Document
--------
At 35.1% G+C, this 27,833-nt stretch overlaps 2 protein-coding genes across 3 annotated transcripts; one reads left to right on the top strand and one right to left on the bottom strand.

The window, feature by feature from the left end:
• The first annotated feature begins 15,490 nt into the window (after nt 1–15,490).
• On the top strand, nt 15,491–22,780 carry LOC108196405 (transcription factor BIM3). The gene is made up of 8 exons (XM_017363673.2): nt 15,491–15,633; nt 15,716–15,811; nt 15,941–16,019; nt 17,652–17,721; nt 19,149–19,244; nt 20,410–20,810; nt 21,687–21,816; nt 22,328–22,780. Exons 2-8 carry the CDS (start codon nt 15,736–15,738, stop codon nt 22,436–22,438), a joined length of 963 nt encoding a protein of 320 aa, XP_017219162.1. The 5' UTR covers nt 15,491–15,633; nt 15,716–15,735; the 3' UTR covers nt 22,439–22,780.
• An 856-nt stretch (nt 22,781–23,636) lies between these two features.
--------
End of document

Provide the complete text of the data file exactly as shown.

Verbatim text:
At 35.1% G+C, this 27,833-nt stretch overlaps 2 protein-coding genes across 3 annotated transcripts; one reads left to right on the top strand and one right to left on the bottom strand.

The window, feature by feature from the left end:
• The first annotated feature begins 15,490 nt into the window (after nt 1–15,490).
• On the top strand, nt 15,491–22,780 carry LOC108196405 (transcription factor BIM3). The gene is made up of 8 exons (XM_017363673.2): nt 15,491–15,633; nt 15,716–15,811; nt 15,941–16,019; nt 17,652–17,721; nt 19,149–19,244; nt 20,410–20,810; nt 21,687–21,816; nt 22,328–22,780. Exons 2-8 carry the CDS (start codon nt 15,736–15,738, stop codon nt 22,436–22,438), a joined length of 963 nt encoding a protein of 320 aa, XP_017219162.1. The 5' UTR covers nt 15,491–15,633; nt 15,716–15,735; the 3' UTR covers nt 22,439–22,780.
• An 856-nt stretch (nt 22,781–23,636) lies between these two features.